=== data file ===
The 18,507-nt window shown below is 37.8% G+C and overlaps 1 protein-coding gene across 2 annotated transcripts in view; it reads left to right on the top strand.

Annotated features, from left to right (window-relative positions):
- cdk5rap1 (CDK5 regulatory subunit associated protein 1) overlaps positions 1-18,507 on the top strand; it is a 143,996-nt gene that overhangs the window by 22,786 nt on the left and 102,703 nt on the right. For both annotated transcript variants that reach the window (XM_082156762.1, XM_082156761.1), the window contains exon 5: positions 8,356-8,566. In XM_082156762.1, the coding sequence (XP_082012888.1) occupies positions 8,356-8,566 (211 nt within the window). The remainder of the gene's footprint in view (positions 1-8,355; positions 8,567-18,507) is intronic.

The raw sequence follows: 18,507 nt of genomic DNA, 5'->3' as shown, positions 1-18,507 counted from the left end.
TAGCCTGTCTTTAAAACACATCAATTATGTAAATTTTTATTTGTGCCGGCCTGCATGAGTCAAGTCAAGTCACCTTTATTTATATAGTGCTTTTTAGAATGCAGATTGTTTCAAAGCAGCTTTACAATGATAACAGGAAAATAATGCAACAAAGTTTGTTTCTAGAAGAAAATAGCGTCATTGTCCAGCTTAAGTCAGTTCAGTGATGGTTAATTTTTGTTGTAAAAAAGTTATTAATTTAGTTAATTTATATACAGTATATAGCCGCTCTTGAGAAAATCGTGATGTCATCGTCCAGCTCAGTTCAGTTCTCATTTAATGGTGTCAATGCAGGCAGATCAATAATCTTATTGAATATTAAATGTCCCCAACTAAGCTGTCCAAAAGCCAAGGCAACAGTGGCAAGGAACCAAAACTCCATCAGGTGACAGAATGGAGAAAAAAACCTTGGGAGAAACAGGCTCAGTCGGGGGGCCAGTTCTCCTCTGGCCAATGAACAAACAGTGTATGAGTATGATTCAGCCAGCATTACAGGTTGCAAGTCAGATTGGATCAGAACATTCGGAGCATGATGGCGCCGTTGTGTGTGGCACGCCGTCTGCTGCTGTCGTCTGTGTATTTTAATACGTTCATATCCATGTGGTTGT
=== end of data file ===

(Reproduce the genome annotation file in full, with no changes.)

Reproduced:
The 18,507-nt window shown below is 37.8% G+C and overlaps 1 protein-coding gene across 2 annotated transcripts in view; it reads left to right on the top strand.

Annotated features, from left to right (window-relative positions):
- cdk5rap1 (CDK5 regulatory subunit associated protein 1) overlaps positions 1-18,507 on the top strand; it is a 143,996-nt gene that overhangs the window by 22,786 nt on the left and 102,703 nt on the right. For both annotated transcript variants that reach the window (XM_082156762.1, XM_082156761.1), the window contains exon 5: positions 8,356-8,566. In XM_082156762.1, the coding sequence (XP_082012888.1) occupies positions 8,356-8,566 (211 nt within the window). The remainder of the gene's footprint in view (positions 1-8,355; positions 8,567-18,507) is intronic.

The raw sequence follows: 18,507 nt of genomic DNA, 5'->3' as shown, positions 1-18,507 counted from the left end.
TAGCCTGTCTTTAAAACACATCAATTATGTAAATTTTTATTTGTGCCGGCCTGCATGAGTCAAGTCAAGTCACCTTTATTTATATAGTGCTTTTTAGAATGCAGATTGTTTCAAAGCAGCTTTACAATGATAACAGGAAAATAATGCAACAAAGTTTGTTTCTAGAAGAAAATAGCGTCATTGTCCAGCTTAAGTCAGTTCAGTGATGGTTAATTTTTGTTGTAAAAAAGTTATTAATTTAGTTAATTTATATACAGTATATAGCCGCTCTTGAGAAAATCGTGATGTCATCGTCCAGCTCAGTTCAGTTCTCATTTAATGGTGTCAATGCAGGCAGATCAATAATCTTATTGAATATTAAATGTCCCCAACTAAGCTGTCCAAAAGCCAAGGCAACAGTGGCAAGGAACCAAAACTCCATCAGGTGACAGAATGGAGAAAAAAACCTTGGGAGAAACAGGCTCAGTCGGGGGGCCAGTTCTCCTCTGGCCAATGAACAAACAGTGTATGAGTATGATTCAGCCAGCATTACAGGTTGCAAGTCAGATTGGATCAGAACATTCGGAGCATGATGGCGCCGTTGTGTGTGGCACGCCGTCTGCTGCTGTCGTCTGTGTATTTTAATACGTTCATATCCATGTGGTTGT